Klososky and her husband, Scott, have four children: Kristin, 20; Alyssa, 20; Austin, 26; and Kacie, 32.
Donna Miller, Purse Power, CEO and Co-founder, Executive Resource Center, President
Donna Miller’s mother was a strong, fiercely independent survivor, who taught Miller and her three sisters that “to whom much is given, much is expected.”
“This shaped my most closely held value around making a difference,” Miller said. “I truly believe the value have is in the difference you make,” Miller said. “I care most deeply about creating career opportunities for women and reducing domestic violence.”
She created Purse Power and is CEO and Co-founder, and she is also President of Executive Resource Centerthat is working to help women use their purchasing power to buy products and services from companies that support women, and she has pledged to donate 20 percent of Purse Power’s profits to creating a funding stream for places and programs that make people safer.
Miller also acts as Oklahoma chapter chair of the Women Presidents’ Organization, an international organization that serves women business owners and serves on the board of the Oklahoma City YWCA.
“Donna has an extraordinary ability to capture the imagination of other leaders and encourage us to collaborate for the common good,” said Jan Peery, YWCA Oklahoma City CEO.
Miller and her husband, Kurt, are the parents of 17-year-triplets: Sean, Anastasiya and Seth Miller.
Victoria Woods, CEO and Investment Advisor
Featured prominently on Victoria Woods’ desk is a plaque that reads, “Those who say it cannot be done should never interrupt those doing it.”
Woods is the CEO/Chief Investment Adviser at Chappe/Wood Financial Services.
After becoming a top salesperson for the Montgomery Ward Corp. Woods became one of the youngest regional buyers for the company.
Following her success with the retail store, Woods started her own fashion accessory and cosmetics business at 25.
Trusting the advice of Roger McCarty, founder and CEO of Brokers International Ltd., Woods settled in Edmond and in 1988 she founded Chappel/Wood Financial Services as a home-based business.
Woods was elected as a delegate to the White House Conference on Small Business, helping draft legislation for two new investment vehicles, the Roth IRA and Health Savings Account. She was influential in drafting legislation to create Passport to Financial Literacy in Oklahoma schools. She serves as a commissioner on the Oklahoma Commission on the Status of Women.
She funded events like th Kentucky Derby Soiree and Burgers, Beers and Golf Balls to benefit local nonprofits like the YWCA, Allied Arts of Oklahoma City and Kids’ Chance of Oklahoma.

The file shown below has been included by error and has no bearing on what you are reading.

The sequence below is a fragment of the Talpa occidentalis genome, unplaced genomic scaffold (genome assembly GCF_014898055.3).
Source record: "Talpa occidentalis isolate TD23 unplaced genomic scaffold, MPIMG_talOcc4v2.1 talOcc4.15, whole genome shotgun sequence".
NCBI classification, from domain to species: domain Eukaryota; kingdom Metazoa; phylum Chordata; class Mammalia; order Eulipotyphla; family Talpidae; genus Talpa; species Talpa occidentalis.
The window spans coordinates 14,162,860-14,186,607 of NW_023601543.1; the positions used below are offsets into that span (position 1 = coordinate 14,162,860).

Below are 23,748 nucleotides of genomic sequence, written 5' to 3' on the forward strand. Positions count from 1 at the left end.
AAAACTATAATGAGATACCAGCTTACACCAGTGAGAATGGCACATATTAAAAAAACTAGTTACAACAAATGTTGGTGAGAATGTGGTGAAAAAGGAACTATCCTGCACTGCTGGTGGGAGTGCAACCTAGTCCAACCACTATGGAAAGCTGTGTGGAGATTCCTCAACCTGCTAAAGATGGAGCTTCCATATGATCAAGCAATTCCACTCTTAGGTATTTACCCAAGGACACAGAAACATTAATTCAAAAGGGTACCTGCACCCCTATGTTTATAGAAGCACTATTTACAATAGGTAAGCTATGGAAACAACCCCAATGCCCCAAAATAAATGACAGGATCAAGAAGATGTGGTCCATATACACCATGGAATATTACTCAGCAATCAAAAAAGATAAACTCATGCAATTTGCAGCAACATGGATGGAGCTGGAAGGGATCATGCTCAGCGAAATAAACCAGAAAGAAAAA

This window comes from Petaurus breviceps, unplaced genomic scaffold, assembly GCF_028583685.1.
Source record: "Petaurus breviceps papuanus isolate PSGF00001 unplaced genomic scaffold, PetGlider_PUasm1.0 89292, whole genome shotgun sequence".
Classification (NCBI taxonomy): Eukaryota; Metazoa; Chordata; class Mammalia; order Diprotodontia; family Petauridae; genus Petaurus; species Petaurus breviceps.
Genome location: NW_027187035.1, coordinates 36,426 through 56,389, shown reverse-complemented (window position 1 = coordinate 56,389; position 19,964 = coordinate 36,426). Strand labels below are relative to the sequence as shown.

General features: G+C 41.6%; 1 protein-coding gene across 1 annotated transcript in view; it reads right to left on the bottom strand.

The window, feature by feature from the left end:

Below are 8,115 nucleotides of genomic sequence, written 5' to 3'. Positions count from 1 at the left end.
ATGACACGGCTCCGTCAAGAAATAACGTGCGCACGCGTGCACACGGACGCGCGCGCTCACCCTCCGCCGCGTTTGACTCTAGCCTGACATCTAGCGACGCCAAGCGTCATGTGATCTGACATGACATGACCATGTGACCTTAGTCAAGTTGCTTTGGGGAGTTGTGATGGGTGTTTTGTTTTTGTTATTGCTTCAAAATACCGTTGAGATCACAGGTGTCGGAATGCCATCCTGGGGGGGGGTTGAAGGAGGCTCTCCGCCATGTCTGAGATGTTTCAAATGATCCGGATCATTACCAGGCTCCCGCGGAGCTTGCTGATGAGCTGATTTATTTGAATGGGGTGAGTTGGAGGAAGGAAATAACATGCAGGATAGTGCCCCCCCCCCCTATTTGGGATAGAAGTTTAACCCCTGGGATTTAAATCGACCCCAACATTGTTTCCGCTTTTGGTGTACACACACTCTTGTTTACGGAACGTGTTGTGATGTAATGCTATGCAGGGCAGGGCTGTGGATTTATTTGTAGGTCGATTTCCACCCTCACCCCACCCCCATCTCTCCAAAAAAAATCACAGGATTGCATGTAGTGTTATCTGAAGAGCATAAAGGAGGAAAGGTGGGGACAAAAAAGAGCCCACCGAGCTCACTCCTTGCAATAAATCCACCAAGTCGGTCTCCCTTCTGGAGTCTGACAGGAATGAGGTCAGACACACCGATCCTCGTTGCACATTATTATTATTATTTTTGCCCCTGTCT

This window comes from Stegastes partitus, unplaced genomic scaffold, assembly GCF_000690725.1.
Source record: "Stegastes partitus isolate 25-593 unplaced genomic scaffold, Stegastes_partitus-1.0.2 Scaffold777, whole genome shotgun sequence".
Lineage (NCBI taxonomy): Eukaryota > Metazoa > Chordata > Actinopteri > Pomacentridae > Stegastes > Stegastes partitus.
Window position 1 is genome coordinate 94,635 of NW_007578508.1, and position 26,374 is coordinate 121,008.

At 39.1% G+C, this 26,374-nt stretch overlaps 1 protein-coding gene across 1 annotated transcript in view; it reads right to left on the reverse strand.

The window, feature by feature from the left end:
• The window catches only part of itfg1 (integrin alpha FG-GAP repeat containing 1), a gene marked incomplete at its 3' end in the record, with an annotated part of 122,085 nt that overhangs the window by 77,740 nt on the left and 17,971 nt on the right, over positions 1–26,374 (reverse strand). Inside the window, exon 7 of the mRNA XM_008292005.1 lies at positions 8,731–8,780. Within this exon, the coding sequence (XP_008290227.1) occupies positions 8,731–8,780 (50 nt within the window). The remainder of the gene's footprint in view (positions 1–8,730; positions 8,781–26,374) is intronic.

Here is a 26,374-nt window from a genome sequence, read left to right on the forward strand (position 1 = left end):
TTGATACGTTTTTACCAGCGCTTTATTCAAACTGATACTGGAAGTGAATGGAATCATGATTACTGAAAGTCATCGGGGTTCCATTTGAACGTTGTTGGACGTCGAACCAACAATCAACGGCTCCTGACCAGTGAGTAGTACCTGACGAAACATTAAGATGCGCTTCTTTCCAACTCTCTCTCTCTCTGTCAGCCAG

Woods said she considers her 34-year marriage to her husband, Larry, as one of her greatest accomplishments, the best investment she has ever made and the strongest relationship she has ever built.
Stacy Eads, CEO
Although Stacy Eads, CEO of Levant Technologies LLC, lives in Norman now, she is a former Edmond resident.
Eads lets a slip of paper that reminds her to live in the moment to guide her life.
“Let reality be reality,” the note says.
“While I’m a perfectionist who always want to give more, sometimes more is simply living in the moment, taking a deep breath and loving the fortunate reality of this life I’ve built,” Eads said.
Se said training, mentoring and nurturing the growth of a team of 17 employees is her most cherished professional accomplishment.
“Seeing them achieve together, as a whole, the No. 1 Best Oklahoma Web Design Services firm in the metro for five consistent years in a row is astounding.”
The company was honored for Top 10 Customer Service in North America and won the 2017 Torch Ethics award, outperforming small business contenders in 54 counties and propelling the Norman-based company to the national and international spotlight.
Eads has been recognized on four 40 Under 40 lists around the metro, achieved CEO status and won numerous awards and honors all while under the age of 40.
Eads recognizes others have contributed to her success, and when asked to speak to the public, she shares her story from unemployment to CEO in hopes of inspiring others.
“If I can help just one person see their path, realize their goals, or seek out a member for support along the way, I am accomplished,” Eads said.
(Editor’s Note — Special thanks to The Journal Record and Ted Streuli for providing information and photos for this story.)